Read that again. Slowly. Former US Navy Rear Admiral becomes the General Manager of the “Happiest Place on Earth” with zero theme park experience.

Bob Gurr was hired specifically to design the Autopia vehicles and was later retained by Disney because of how valuable his design and engineering skills were. Bob went on to design just about every single vehicle at Disneyland and Walt Disney World – including even the parking lot trams!

Some people will point to the fact that it was easier to build Disneyland because it was previously just an open field (orange grove, really) and that the Mine Ride needed to be built in the middle of the most popular theme park on earth!

For as impressive as building a brand new ride in the middle of an operating theme park is… it’s not like this was the first time. Disneyland 1959 comes to mind. Three major attractions built in the middle of an operating theme park. Construction began in the summer of 1958 and was finished by June 14, 1959. One of those three rides just happened to be the world’s very first tubular steel roller coaster; and it also happened to be in the shape of an immediately identifiable mountain.

Lastly, much of the negativity comes from the perceived notion that New Fantasyland was supposed to be Disney’s answer to Universal’s Wizarding World of Harry Potter.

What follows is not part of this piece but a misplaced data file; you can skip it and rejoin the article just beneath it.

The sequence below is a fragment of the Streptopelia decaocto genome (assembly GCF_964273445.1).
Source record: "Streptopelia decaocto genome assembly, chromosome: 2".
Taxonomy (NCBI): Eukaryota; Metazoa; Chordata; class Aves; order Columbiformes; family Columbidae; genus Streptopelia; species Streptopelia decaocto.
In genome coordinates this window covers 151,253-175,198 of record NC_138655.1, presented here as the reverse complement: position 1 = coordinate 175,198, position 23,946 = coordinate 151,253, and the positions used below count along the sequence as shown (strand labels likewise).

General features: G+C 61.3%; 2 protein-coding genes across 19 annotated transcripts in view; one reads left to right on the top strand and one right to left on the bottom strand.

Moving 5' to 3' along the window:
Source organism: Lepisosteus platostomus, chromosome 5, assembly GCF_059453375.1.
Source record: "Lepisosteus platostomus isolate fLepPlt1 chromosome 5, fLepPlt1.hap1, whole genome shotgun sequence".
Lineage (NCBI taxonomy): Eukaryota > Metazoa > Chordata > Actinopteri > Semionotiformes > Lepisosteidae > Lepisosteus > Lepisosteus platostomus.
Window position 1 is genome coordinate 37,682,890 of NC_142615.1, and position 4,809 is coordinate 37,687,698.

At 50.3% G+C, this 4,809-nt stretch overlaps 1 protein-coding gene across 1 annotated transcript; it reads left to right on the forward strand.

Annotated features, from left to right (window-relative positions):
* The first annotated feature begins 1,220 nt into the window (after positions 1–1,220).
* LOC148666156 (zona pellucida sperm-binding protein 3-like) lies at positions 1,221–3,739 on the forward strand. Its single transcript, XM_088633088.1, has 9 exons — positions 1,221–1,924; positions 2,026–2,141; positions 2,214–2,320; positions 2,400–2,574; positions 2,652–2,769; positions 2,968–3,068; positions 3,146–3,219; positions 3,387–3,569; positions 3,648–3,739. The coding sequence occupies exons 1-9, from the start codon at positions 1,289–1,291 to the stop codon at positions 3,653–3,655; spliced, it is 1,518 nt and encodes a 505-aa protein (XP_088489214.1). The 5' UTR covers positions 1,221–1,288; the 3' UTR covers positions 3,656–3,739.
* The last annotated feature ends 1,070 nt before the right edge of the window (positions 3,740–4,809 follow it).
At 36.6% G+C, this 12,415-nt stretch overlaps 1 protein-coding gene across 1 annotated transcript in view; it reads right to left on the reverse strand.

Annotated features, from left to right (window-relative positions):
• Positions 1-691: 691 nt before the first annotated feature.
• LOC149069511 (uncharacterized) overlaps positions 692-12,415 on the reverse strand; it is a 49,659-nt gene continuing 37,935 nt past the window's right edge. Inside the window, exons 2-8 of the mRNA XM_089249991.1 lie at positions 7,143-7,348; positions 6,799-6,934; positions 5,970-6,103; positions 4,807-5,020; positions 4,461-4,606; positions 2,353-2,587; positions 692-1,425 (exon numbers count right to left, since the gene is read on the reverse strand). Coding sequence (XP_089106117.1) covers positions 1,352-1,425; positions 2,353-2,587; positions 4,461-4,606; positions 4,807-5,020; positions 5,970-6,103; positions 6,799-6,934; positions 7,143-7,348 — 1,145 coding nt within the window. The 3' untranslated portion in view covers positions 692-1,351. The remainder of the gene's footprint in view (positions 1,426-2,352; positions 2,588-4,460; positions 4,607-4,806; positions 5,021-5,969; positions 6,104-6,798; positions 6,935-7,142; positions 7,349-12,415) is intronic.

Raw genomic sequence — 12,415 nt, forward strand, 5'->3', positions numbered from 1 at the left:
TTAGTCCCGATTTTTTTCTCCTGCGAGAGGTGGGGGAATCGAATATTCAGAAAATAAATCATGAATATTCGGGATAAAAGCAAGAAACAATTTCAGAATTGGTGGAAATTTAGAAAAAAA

Universal began construction in January 2008 and their Harry Potter themed land was open to the public June 18, 2010 (29 months later).

New Fantasyland was announced September 12, 2009 and construction permits were filed on February 22, 2010. The first major visible milestone wasn’t reached until April 2010 when the large faux tree (formerly located in Pooh’s Playful Spot) was moved in front of The Many Adventures of Winnie the Pooh dark ride.

From February 2010 to May 2014 is four years and three months (52 months total).

In December 2011, Universal Studios confirmed that they were working on a Wizarding World expansion. Construction walls went up around the former Jaws / Amity backlot area on January 3, 2012 and by summer the entire area had been flattened. Support construction could be witnessed as early as July 2012. The Diagon Alley expansion is scheduled to open mid-June, 2014.

Again, from demolition of existing infrastructure to opening day will have been about 29 months.

Keep in mind, during this time Universal also built out the Simpsons area and added the new Transformers and Despicable Me rides. Of those three, Transformers uses exciting new technology (blending 3D film with animatronics and state-of-the-art environmental effects), has received rave reviews, and certainly ranks among theme park guests as an “E-Ticket” attraction. It alone was built in 11 months.

At this point many of you must be saying to yourselves, “Disney had to have done something else during their 52 month construction timeline!

Yes, they did. They shortened the Country Bear Jamboree, built infrastructure for the billion-dollar NextGen initiatives, placated bored and irritated guests who were standing in 150 minute lines by adding some interactive queue elements, repainted every single building up-and-down Main Street USA (twice?), removed a beloved bakery and replaced it with a Starbucks, and (ending on a high-note) undid the Eisner-era travesty that was The Enchanted Tiki Room: Under New Management.

If you’d prefer I include the significant additions across the entire Florida property Disney also replaced “Honey I Shrunk the Audience” (a 16-year old attraction) with Captain E-O (a 24-year old attraction) and introduced the Wild Africa Trek $150 add-on experience at Animal Kingdom. Disney also updated the Star Tours film, ride technology, and queue.